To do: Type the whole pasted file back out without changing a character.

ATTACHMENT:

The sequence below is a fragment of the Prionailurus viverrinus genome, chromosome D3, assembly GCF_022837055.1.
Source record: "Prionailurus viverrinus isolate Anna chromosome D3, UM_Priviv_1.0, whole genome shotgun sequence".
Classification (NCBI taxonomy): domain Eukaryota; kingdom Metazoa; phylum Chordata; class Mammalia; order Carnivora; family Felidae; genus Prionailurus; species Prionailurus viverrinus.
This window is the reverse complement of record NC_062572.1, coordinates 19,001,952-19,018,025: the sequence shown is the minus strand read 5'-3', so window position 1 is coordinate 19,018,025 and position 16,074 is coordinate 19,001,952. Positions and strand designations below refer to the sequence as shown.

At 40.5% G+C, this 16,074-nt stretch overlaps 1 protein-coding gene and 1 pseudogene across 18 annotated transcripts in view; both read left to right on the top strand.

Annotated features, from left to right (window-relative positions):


The sequence below is a fragment of the Prionailurus viverrinus genome, chromosome D3, assembly GCF_022837055.1.
Source record: "Prionailurus viverrinus isolate Anna chromosome D3, UM_Priviv_1.0, whole genome shotgun sequence".
Classification (NCBI taxonomy): domain Eukaryota; kingdom Metazoa; phylum Chordata; class Mammalia; order Carnivora; family Felidae; genus Prionailurus; species Prionailurus viverrinus.
This window is the reverse complement of record NC_062572.1, coordinates 19,001,952-19,018,025: the sequence shown is the minus strand read 5'-3', so window position 1 is coordinate 19,018,025 and position 16,074 is coordinate 19,001,952. Positions and strand designations below refer to the sequence as shown.

At 40.5% G+C, this 16,074-nt stretch overlaps 1 protein-coding gene and 1 pseudogene across 18 annotated transcripts in view; both read left to right on the top strand.

Annotated features, from left to right (window-relative positions):